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The U.S. economy has grinded to a halt amid the coronavirus pandemic. As tens of millions of Americans line up to receive unemployment benefits, banks and other financial institutions have faced a barrage of scrutiny over their lucrative share buyback programs.
Let’s take a look at what is happening with the existing share buyback and dividend plans of the banking industry.
JPMorgan Chase & Co (JPM) and seven other U.S. banks announced in March that they would suspend share repurchases and direct more capital toward helping individuals and businesses. Before suspending their buyback schemes, the banks were prepared to allocate $40 billion toward share repurchases. All combined, this freeze could support loans of up to $400 billion.
The following banks will join JPMorgan in suspending their buybacks through June: Bank of America Corp (BAC), Citigroup Inc (C), Wells Fargo & Co (WFC), Goldman Sachs Group Inc (GS), Morgan Stanley (MS), Bank of New York Mellon Corp (BK) and State Street Corp (STT).
As the pandemic continues to unfold, JPMorgan has announced that it would weigh suspending its dividend payments – but only under the most “extremely adverse” scenario. A dividend suspension would only be initiated when gross domestic product declines by 35% and unemployment reaches 14%, according to CEO Jamie Dimon.
For now, banks like Goldman Sachs, Morgan Stanley and Citibank say their dividends are safe. As such, they’ve refrained from issuing negative guidance around possible dividend suspensions. This could be because most of Wall Street’s major players have passed the Federal Reserve’s stress tests, even under the most adverse conditions. In other words, they seem to have learned their lesson since the 2008 financial crisis when big banks weren’t nearly as well capitalized.
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Besides, unlike in the European Union, the Fed is unlikely to force banks to cut their dividends during the crisis because the United States has different lending criteria and standards around a dividend payment’s share of capital distributions. America’s financial institutions also stand to benefit from President Trump’s record $2 trillion stimulus package due to the combination of regulatory easing, expanded deposit insurance, and new programs designed to make it easier for borrowers to access capital.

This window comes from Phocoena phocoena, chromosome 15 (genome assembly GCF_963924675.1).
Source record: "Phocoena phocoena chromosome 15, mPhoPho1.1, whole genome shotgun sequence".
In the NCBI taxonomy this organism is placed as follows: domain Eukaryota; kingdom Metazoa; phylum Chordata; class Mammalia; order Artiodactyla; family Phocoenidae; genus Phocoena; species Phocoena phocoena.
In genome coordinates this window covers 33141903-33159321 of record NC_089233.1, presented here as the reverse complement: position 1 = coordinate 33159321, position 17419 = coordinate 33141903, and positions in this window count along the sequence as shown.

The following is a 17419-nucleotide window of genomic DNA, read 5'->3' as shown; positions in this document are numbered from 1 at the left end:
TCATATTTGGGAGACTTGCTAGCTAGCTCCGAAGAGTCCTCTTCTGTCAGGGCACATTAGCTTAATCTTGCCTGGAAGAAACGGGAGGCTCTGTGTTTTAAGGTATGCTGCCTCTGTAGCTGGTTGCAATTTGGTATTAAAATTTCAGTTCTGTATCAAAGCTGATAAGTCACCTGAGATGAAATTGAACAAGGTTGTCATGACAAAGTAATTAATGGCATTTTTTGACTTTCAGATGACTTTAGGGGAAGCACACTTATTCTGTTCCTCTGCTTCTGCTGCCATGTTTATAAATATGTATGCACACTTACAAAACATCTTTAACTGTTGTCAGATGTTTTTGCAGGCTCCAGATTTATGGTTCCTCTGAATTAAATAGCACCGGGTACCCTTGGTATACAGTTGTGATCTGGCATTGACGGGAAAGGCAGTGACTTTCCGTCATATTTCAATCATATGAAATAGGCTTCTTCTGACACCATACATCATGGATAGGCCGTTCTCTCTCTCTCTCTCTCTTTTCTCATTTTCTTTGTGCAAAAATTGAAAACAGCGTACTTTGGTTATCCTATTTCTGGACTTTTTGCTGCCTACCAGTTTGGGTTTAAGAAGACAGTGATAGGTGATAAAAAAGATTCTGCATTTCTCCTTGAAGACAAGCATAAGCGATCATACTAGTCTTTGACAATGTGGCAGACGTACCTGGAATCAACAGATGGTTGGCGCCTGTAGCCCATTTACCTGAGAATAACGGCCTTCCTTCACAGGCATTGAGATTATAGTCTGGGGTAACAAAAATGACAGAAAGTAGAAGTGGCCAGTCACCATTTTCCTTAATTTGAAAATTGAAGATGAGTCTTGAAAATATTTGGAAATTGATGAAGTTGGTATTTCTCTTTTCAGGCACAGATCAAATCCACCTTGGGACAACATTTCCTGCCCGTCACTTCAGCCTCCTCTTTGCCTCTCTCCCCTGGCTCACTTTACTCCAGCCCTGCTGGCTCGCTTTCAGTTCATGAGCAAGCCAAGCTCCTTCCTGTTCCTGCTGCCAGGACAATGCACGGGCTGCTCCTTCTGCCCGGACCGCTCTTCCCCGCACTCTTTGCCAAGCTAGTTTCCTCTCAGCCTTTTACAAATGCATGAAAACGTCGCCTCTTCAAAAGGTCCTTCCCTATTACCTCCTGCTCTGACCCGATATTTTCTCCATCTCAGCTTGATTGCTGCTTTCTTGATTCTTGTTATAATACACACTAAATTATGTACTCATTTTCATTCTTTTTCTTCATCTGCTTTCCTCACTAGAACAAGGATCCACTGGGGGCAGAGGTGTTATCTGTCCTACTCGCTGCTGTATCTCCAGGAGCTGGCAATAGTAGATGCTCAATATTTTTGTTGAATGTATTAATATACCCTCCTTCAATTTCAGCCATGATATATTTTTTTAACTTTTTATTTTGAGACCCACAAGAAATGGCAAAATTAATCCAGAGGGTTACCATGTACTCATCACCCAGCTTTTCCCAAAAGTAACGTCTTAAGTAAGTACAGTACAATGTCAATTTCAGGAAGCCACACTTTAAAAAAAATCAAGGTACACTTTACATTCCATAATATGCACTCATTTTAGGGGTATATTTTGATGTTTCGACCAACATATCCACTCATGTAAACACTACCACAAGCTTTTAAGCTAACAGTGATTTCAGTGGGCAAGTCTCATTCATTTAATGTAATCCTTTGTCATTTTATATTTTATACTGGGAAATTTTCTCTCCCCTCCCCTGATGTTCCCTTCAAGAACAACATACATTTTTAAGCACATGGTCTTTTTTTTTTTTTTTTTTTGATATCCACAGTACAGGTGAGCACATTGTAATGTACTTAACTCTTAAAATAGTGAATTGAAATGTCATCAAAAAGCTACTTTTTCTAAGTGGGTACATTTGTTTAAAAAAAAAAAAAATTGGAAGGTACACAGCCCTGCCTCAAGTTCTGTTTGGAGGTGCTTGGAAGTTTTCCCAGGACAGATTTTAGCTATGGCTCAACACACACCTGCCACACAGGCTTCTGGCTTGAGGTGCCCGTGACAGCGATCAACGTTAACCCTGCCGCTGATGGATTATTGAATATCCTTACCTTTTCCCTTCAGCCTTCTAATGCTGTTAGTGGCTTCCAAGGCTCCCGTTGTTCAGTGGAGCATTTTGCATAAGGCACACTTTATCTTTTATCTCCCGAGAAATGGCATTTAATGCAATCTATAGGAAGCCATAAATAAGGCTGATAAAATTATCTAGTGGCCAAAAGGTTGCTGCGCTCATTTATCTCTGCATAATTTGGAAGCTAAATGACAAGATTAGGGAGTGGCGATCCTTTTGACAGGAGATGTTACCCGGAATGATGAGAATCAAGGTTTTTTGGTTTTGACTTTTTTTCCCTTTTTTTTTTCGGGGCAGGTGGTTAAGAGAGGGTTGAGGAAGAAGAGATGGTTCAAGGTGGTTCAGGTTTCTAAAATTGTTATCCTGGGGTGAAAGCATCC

Of course things could change once the Federal Reserve finalizes its next stress test in June. Barring any significant changes to banks’ balance sheets, they’re likely to remain well-positioned to deal with major economic downturns or financial crises – at least, according to the Fed’s criteria.
But the Fed is already preparing for the worst. On April 9, the central bank rolled out a massive $2.3 trillion backstop to support the crisis-hit economy. The funds will be rolled out as loans geared toward individuals and businesses impacted by the financial crisis.
The suspension of share buybacks on Wall Street will likely be replicated by the smaller regional banks. In fact, the process is already under way with PNC Financial Services Group (PNC), U.S. Bancorp. (USB), Brookline Bancorp. (BRKL), BankUnited Inc. (BKU), Bank of Marin Bancorp. (BMRC) and First Choice Bancorp. (FCBP) all suspending their share repurchase schemes.
Besides suspending buyback schemes, smaller banks are actually better positioned to ride out the pandemic. For starters, regional banks have done a better job of controlling their net interest margin (NIM), which is critical in the wake of the Federal Reserve’s multiple rate cuts all the way back to zero.
Regional banks also cite a rosier outlook from the perspective of deposit cost and regulatory relief. On the topic of regulation, Congress passed Dodd-Frank relief legislation in 2017, which gives smaller banks more leeway on certain stress testing.
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America’s largest financial institutions seem well-positioned to ride out the coronavirus pandemic. Suspending share repurchases was a logical move by the major banks at a time when millions of people are losing their jobs due to nation-wide lockdown orders.
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